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Residential Safety: Definition and Precautionary Measures

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  • 0:03 Safety at Home
  • 0:35 Residential Safety Concerns
  • 3:24 Preventing Residential…
  • 5:09 Lesson Summary
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Lesson Transcript
Instructor: Artem Cheprasov

Artem has a doctor of veterinary medicine degree.

Residential safety involves safety measures that concern your home. This lesson will explain the many dangers that lurk at home and how you can avoid them.

Safety at Home

Many people are injured at home more so than anywhere else. This isn't necessarily because people's homes are more dangerous than work or the outer world in general, but because we spend so much time at home and do so many different things in and around our homes. We cook, build things, use ladders, mow the lawn, shovel the driveway, and plenty of other stuff that can end in an injury or, worse, a tragedy. This is why home safety is such a paramount topic to discuss. We need to understand what is a danger to us and how it can be avoided or monitored.

Residential Safety Concerns

Safety in and around the home is called residential safety. There are a plethora of things that are of concern to all of us in this respect. One of the leading causes of unintentional injury at home is poisoning. Pesticides, carbon monoxide, and alcohol can all cause these.

Carbon monoxide, by the way, is an odorless and colorless gas produced when people use equipment or material that burns substances. So, if you have stuff like a furnace, kerosene space heater, gas-cooking stove, fireplace, grill, car, lawn mower, or water heater, they may all produce this deadly gas, one that is far worse when released in closed environments, like a home and garage.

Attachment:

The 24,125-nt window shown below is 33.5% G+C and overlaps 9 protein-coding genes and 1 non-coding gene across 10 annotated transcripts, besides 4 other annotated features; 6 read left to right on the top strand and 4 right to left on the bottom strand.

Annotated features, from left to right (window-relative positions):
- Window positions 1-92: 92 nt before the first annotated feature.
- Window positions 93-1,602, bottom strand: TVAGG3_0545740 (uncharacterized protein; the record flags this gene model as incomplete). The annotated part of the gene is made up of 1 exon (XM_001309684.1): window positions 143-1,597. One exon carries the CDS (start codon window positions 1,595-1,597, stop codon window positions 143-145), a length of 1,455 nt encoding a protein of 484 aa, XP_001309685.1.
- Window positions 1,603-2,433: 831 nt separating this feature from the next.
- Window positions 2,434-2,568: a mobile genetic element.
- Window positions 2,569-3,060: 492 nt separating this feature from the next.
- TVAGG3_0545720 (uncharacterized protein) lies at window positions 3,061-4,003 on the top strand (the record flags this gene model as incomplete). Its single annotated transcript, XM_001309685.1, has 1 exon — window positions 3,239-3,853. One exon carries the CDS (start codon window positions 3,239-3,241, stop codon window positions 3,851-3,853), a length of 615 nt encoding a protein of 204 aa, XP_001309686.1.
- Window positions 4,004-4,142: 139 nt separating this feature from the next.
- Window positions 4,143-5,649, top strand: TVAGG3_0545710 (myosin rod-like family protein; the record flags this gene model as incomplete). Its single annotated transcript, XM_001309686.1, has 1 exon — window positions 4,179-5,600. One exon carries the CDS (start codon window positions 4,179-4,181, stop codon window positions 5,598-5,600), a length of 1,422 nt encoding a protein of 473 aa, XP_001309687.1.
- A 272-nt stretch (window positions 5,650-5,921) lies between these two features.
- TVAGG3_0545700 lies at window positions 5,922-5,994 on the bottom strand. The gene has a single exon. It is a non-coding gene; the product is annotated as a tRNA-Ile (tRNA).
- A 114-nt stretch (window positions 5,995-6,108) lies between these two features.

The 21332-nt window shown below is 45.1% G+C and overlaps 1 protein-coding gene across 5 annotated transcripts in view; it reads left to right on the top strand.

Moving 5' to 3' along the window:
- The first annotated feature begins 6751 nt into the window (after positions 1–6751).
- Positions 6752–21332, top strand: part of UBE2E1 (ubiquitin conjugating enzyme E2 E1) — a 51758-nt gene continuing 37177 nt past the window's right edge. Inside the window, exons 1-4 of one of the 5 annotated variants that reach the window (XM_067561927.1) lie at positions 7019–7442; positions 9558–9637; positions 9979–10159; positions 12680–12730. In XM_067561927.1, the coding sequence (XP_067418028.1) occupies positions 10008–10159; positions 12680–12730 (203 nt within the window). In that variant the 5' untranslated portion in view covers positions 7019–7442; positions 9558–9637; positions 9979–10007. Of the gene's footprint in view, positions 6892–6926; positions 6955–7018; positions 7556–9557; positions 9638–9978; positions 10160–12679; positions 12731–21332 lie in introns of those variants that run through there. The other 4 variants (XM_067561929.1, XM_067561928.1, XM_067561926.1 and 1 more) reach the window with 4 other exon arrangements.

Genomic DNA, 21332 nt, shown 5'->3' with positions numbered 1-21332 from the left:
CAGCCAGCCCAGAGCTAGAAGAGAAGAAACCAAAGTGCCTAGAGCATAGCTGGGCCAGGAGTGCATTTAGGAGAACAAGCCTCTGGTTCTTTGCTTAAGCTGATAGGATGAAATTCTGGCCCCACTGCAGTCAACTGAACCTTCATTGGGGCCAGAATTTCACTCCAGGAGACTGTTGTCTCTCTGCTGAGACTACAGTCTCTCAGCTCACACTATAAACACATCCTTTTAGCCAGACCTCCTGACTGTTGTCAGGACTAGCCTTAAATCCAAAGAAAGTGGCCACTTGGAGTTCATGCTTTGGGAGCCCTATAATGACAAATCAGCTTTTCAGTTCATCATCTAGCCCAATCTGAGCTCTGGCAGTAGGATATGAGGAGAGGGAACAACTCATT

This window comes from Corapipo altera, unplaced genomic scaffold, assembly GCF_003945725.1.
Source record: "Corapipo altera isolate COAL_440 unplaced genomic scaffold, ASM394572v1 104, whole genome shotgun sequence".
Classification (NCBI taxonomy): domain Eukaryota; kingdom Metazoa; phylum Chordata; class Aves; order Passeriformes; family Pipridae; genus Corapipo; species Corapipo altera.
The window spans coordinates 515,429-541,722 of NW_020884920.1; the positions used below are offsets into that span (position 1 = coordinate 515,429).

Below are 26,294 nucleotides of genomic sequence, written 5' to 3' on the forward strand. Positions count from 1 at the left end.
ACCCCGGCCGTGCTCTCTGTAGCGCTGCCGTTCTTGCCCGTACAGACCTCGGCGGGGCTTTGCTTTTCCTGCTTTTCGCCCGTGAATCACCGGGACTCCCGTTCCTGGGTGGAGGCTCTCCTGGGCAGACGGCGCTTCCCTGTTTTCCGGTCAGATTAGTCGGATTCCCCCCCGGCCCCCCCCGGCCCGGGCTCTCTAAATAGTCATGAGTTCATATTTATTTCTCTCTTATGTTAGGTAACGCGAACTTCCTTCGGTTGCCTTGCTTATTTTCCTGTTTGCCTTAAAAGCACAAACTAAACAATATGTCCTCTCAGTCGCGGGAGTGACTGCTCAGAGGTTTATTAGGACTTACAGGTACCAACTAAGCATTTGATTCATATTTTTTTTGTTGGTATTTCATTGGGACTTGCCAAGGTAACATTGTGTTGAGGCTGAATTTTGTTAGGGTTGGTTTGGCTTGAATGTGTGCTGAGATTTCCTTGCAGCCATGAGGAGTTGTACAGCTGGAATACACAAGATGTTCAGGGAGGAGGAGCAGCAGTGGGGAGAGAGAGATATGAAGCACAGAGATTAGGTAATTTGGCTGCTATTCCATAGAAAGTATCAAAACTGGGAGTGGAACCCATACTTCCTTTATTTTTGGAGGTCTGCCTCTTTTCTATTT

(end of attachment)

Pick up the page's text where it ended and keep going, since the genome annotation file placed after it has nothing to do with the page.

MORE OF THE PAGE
Furthermore, a pesticide isn't just something that kills insects but is technically defined as a substance that prevents, repels, or destroys any pest, such as an insect (insecticide), plant (herbicide), or fungus (fungicide). But the most common cause of poisoning at home is the use of illegal drugs or prescription drugs in a way they were not intended to be taken by a doctor.

Aside from poisonings, people get injured or die at home from other preventable causes. A very well-known example of this is falls. People may fall off of ladders when doing handiwork or down the stairs in the dark. Like the inappropriate use of a ladder may result in injury or death, the misuse of other tools and equipment results in injuries, such as when homeowners lose fingers and toes when not being careful around a lawnmower.

Heat, flames, and smoke cause some very tragic deaths and gruesome injuries around the country. Summer heat, especially for the elderly, can be extremely dangerous for even short periods of time. And whether in the summer or winter, a fire from a kitchen accident can burn a person, or worse, kill them. Many times it's not the flames that cause tragedy but suffocation from the smoke. In fact, in 2012 alone, there were 365,000 home fires with thousands of deaths as a result, and $5.7 billion worth of damage.

And even more regrettably than all of this, it seems, are firearm disasters at home. While the vast majority of firearms deaths at home are not an accident, be they due to a home intruder or otherwise, some firearms deaths are avoidable. You've more than likely seen the news where a little child somehow got access to their parent's gun, thought it was a toy, and ended up mortally wounding a brother, sister, mother, or father. These deaths are few but are very much preventable.

Preventing Residential Injuries & Deaths

Precautionary measures can be taken to minimize the chances of all of the problems we discussed from ever occurring. However, you can't always prevent danger, but at the very least, you can install safeguards that allow a person enough warning to get out of a house that is becoming a danger. Let's talk about some things you can do to make your home safer.

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